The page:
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Old 02-20-2012, 08:20 PM
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Default Writeup/Info on drill bits?

Since I will be the owner of a drill press this weekend I am searching for information as to drill bits, their use and types and how to care for them and keep them in good shape.

Is there such a writeup or info on this forum?

Headed for the "google" search as we . . . type?
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Old 02-20-2012, 08:23 PM
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Regardless of what type of drill press or the type of bits, get a drill doctor to keep them sharp.
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Old 02-20-2012, 08:48 PM
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Ok, just read about 20 posts on drills.

Crap, what the hell do I need?

I just want to drill through plain steel, with sizes between 1/16" to 3/4" diameter.

My drill press will go down to 50rpm so I will be able to go slow.

High speed, cobalt, TiN, TiAN . . . wtf??

Also a thousand opinions on Drill Dr. vs. hand sharpening. Is it difficult to hand sharpen?
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Old 02-20-2012, 08:54 PM
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Look specifically for High Speed Steel drills. You don't want bits of them, you want the whole damned drill. For most general purpose work, the most common are "jobber length" drills, though I have and use more of the "Screw machine length" drills. Those are the shorter ones and are less likely to snap in drilling shorter-depth holes.

Country of origin can be USA, Japan, Germany anf myriad other industrialized nations, but these day China is the big one. There's good, bad and mediocre drills coming out of there. Look for brand names, including Precision Twist Drill, Cleveland, Titex, Guhring, Norseman, Union, Michigan Drill, Ohio Drill, and Butterfield to name a few.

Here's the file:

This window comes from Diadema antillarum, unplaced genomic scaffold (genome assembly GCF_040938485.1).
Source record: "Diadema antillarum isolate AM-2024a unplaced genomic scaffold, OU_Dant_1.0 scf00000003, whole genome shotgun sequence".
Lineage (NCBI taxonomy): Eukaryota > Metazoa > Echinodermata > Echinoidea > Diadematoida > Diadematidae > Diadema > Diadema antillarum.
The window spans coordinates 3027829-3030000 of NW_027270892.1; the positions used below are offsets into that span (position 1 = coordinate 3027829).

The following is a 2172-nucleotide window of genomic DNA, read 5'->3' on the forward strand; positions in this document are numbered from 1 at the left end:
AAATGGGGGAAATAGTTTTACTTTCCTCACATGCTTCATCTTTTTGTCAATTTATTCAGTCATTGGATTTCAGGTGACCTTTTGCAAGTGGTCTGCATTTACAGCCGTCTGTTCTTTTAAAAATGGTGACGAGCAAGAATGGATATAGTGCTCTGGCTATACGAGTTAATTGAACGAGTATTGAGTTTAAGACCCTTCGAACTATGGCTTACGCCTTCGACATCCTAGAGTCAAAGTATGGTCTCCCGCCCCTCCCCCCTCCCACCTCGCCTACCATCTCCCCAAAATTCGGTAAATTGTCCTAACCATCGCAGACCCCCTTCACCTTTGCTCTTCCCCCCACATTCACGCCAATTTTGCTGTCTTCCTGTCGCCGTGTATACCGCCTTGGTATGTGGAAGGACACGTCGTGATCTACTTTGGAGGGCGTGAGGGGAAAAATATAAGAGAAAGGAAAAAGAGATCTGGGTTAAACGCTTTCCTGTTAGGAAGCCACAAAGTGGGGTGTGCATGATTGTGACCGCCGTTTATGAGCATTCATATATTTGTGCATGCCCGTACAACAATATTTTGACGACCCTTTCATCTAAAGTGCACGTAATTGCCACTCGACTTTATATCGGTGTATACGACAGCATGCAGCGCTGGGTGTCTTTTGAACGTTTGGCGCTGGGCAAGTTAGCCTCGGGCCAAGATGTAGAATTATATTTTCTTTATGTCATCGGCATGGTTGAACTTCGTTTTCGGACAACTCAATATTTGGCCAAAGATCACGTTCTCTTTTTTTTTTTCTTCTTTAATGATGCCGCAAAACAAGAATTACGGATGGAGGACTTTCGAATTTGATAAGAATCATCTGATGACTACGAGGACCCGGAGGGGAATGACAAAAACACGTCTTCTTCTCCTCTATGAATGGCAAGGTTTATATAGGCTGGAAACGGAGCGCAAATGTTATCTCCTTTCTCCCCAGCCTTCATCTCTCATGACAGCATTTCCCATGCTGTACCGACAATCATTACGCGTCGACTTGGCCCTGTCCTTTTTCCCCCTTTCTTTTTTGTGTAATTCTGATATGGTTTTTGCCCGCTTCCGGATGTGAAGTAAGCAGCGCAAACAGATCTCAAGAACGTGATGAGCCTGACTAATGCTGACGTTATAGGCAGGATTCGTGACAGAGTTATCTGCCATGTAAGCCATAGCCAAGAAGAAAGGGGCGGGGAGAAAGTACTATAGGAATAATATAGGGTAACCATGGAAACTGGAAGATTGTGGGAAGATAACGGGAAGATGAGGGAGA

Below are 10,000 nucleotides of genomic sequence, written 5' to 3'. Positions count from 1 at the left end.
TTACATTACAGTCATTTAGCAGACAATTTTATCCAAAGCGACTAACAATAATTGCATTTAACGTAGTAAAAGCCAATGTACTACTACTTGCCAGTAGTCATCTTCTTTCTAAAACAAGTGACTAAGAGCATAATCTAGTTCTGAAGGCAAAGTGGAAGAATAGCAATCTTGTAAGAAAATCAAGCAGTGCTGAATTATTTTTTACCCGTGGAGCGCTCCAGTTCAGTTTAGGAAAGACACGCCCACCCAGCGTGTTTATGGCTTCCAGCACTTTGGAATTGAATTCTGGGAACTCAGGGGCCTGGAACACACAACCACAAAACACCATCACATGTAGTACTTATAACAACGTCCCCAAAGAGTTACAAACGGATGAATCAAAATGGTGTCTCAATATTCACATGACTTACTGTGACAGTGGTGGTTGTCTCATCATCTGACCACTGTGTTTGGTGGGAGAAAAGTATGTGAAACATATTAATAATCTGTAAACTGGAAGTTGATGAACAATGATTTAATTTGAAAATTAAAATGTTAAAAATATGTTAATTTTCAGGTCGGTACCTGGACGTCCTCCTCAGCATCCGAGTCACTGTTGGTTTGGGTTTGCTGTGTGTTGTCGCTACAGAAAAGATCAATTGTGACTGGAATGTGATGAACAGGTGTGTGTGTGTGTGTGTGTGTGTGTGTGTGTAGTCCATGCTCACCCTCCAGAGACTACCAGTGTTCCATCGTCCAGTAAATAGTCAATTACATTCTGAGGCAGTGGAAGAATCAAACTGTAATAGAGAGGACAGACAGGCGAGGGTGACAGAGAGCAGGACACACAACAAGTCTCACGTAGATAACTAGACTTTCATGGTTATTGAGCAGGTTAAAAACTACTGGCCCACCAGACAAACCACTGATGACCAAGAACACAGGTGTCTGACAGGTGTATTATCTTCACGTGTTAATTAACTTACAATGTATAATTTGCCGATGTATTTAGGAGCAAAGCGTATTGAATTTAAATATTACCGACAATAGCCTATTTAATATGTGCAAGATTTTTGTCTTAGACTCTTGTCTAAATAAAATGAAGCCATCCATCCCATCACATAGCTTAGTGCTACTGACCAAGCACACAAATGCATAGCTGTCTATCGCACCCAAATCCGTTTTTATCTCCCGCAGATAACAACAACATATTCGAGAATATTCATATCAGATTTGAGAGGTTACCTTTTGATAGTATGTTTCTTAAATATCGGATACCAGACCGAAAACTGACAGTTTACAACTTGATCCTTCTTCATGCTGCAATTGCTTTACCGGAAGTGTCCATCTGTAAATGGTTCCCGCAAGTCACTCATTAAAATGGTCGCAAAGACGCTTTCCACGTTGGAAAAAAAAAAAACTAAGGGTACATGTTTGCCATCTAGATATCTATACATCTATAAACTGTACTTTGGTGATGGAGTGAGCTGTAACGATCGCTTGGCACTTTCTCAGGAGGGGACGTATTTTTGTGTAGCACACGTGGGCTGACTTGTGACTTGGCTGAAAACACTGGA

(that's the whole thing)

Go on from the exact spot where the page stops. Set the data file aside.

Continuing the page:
If you can, start with a set of fractional HSS jobber length in a Huot steel case. There are fractional (by 64ths inch), Letter size and Wire size drills. Huot make cases for all three sets or any one size range.

Do avoid the cheapest Made-In-China sets. They aren't worth the cardboard box they shipped in. As for sharpening them, the best thing is to learn to grind them by hand. I tried a Drill Doctor once and know I can grind one by hand better. I now have a Black Diamond #2B, but that's a tool that probably cost more than twice your drill press. (I paid $375 for the grinder, $229 for the 17" Enco drill press.)

Good luck.

Edit: I see you've just added. High Speed Steel Cobalt (HSS-Co) are usually tougher, stronger drills with thicker webs and often with 135º tips. Most HSS drills are 118º and those are fine for most work. Above 1/2" you'll probably want what is known as "Sliver & Deming" style HSS drills. Those are simply 1/2" and up drills that have 1/2" shanks. TiN coating is Titanium Nitride. It's not really worth the added expense these days because it is often coated onto drills that aren't worth sharpening in the first place. Buy top quality HSS and it will out-perform any TiN, TiAlN or TiCN coated garbage.

Last edited by PixMan; 02-20-2012 at 09:02 PM.
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Old 02-20-2012, 08:54 PM